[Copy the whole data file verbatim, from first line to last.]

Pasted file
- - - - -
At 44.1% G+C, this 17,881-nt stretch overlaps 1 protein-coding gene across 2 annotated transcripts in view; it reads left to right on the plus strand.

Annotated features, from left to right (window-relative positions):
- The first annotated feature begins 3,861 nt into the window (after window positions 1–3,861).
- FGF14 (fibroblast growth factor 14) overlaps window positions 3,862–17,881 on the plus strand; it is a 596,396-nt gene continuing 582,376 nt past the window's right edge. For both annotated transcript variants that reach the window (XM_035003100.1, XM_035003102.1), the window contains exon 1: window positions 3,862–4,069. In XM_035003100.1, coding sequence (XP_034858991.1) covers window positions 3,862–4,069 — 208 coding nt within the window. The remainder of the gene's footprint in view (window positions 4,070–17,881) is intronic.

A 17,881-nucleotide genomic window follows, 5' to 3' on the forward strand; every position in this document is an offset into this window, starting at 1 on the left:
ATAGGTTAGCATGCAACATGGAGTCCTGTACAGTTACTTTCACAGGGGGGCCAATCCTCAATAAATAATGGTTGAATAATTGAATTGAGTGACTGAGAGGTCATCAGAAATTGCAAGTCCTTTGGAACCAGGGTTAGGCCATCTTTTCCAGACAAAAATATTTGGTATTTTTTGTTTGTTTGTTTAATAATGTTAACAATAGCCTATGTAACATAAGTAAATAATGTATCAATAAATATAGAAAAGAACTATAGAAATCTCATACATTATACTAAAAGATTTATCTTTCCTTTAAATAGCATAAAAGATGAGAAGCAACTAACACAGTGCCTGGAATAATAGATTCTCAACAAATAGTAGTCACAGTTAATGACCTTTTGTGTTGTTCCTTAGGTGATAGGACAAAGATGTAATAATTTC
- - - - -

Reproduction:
At 44.1% G+C, this 17,881-nt stretch overlaps 1 protein-coding gene across 2 annotated transcripts in view; it reads left to right on the plus strand.

Annotated features, from left to right (window-relative positions):
- The first annotated feature begins 3,861 nt into the window (after window positions 1–3,861).
- FGF14 (fibroblast growth factor 14) overlaps window positions 3,862–17,881 on the plus strand; it is a 596,396-nt gene continuing 582,376 nt past the window's right edge. For both annotated transcript variants that reach the window (XM_035003100.1, XM_035003102.1), the window contains exon 1: window positions 3,862–4,069. In XM_035003100.1, coding sequence (XP_034858991.1) covers window positions 3,862–4,069 — 208 coding nt within the window. The remainder of the gene's footprint in view (window positions 4,070–17,881) is intronic.

A 17,881-nucleotide genomic window follows, 5' to 3' on the forward strand; every position in this document is an offset into this window, starting at 1 on the left:
ATAGGTTAGCATGCAACATGGAGTCCTGTACAGTTACTTTCACAGGGGGGCCAATCCTCAATAAATAATGGTTGAATAATTGAATTGAGTGACTGAGAGGTCATCAGAAATTGCAAGTCCTTTGGAACCAGGGTTAGGCCATCTTTTCCAGACAAAAATATTTGGTATTTTTTGTTTGTTTGTTTAATAATGTTAACAATAGCCTATGTAACATAAGTAAATAATGTATCAATAAATATAGAAAAGAACTATAGAAATCTCATACATTATACTAAAAGATTTATCTTTCCTTTAAATAGCATAAAAGATGAGAAGCAACTAACACAGTGCCTGGAATAATAGATTCTCAACAAATAGTAGTCACAGTTAATGACCTTTTGTGTTGTTCCTTAGGTGATAGGACAAAGATGTAATAATTTC